bilaterals.org logo
bilaterals.org logo
   

What US business wants from a UK deal

JPEG - 108.3 kb

Politico | 27 February 2020

What US business wants from a UK deal

By SABRINA RODRIGUEZ

Lighthizer will hold preparatory talks with Truss today ahead of formal negotiations on a U.S.-U.K. free trade agreement in the coming weeks, which U.S. business groups are eager to see.

"They’re still feeling out what can get done in the context of the U.S.-U.K. relationship," Myron Brilliant, the U.S. Chamber of Commerce’s executive vice president for international affairs, told reporters at a briefing on Wednesday.

Lighthizer’s visit comes as the U.K. is expected to publish its negotiating mandate for a free trade agreement with the U.S. next week — the last procedural barrier to starting talks.

Potential and fault lines: The U.S. business community sees "a great opportunity on the services side, on the digital side and on the [intellectual property] side to codify very high standards” in a trade deal with the U.K., Brilliant said. But sensitivities on agriculture in the U.K. and government procurement in the U.S. will complicate talks, he said.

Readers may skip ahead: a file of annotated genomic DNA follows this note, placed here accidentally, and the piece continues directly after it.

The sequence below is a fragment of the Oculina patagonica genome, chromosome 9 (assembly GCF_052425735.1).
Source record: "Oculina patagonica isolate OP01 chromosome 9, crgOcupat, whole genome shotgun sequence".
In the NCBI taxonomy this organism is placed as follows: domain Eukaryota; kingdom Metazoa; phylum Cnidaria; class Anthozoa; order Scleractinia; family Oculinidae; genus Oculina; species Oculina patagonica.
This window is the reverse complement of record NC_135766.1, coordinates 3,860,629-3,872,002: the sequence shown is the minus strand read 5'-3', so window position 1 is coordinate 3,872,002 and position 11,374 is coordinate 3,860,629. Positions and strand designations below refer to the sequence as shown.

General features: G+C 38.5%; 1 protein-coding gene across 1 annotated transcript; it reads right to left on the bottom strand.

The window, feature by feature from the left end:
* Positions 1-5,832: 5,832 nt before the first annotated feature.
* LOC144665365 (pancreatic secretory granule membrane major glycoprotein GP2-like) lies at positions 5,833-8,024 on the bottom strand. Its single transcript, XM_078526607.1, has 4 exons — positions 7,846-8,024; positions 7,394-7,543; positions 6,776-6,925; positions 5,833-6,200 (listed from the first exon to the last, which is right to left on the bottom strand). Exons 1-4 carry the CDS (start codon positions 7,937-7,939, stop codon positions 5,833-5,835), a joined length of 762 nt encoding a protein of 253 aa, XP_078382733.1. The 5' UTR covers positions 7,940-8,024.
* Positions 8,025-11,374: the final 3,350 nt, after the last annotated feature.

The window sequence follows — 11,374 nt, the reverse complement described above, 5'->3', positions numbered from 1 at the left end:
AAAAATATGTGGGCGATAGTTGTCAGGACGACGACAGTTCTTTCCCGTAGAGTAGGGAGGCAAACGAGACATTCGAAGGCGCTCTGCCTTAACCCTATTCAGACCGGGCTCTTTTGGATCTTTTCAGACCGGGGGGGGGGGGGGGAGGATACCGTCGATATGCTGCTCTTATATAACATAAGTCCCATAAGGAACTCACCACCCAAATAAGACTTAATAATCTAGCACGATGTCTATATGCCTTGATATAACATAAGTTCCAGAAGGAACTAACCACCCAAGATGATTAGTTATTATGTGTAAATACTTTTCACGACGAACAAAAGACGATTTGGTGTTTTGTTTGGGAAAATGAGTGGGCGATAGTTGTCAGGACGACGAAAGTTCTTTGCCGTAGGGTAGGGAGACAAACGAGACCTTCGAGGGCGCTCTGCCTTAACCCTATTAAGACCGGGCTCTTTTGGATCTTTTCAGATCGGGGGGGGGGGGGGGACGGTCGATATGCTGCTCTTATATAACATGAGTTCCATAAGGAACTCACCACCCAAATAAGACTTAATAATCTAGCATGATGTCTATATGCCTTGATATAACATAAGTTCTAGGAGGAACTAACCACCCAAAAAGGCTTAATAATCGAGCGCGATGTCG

Lighthizer to give speech: Lighthizer will give a speech on Monday at the Oxford Union, where he could spell out U.S. hopes for both the U.K. trade deal and ongoing talks with the EU.

Ducks in a row: The next year could be pivotal for U.S.-U.K., U.S.-EU and U.K.-EU trade relations, the Chamber said.

“To us, it would make a whole lot more sense for the U.K. to sort out its relationship with Brussels first," Marjorie Chorlins, senior vice president for European Affairs at the business group, told reporters ahead of a trip next week to London and Brussels with 20 U.S. companies to meet with U.K. and EU officials.

U.K. Prime Minister Boris Johnson wants to proceed with both talks at the same time, even though the U.K. must reach a deal with the European Union by Dec. 31 to ensure trade continues to flow smoothly. That’s the U.K.’s biggest priority because 50 percent of its trade is with the EU, as opposed to 15 percent with the United States, she said.

"It’s going to be a challenge for them. And part of the challenge is it’s not entirely clear that they know what they want," Chorlins said.


 source: Politico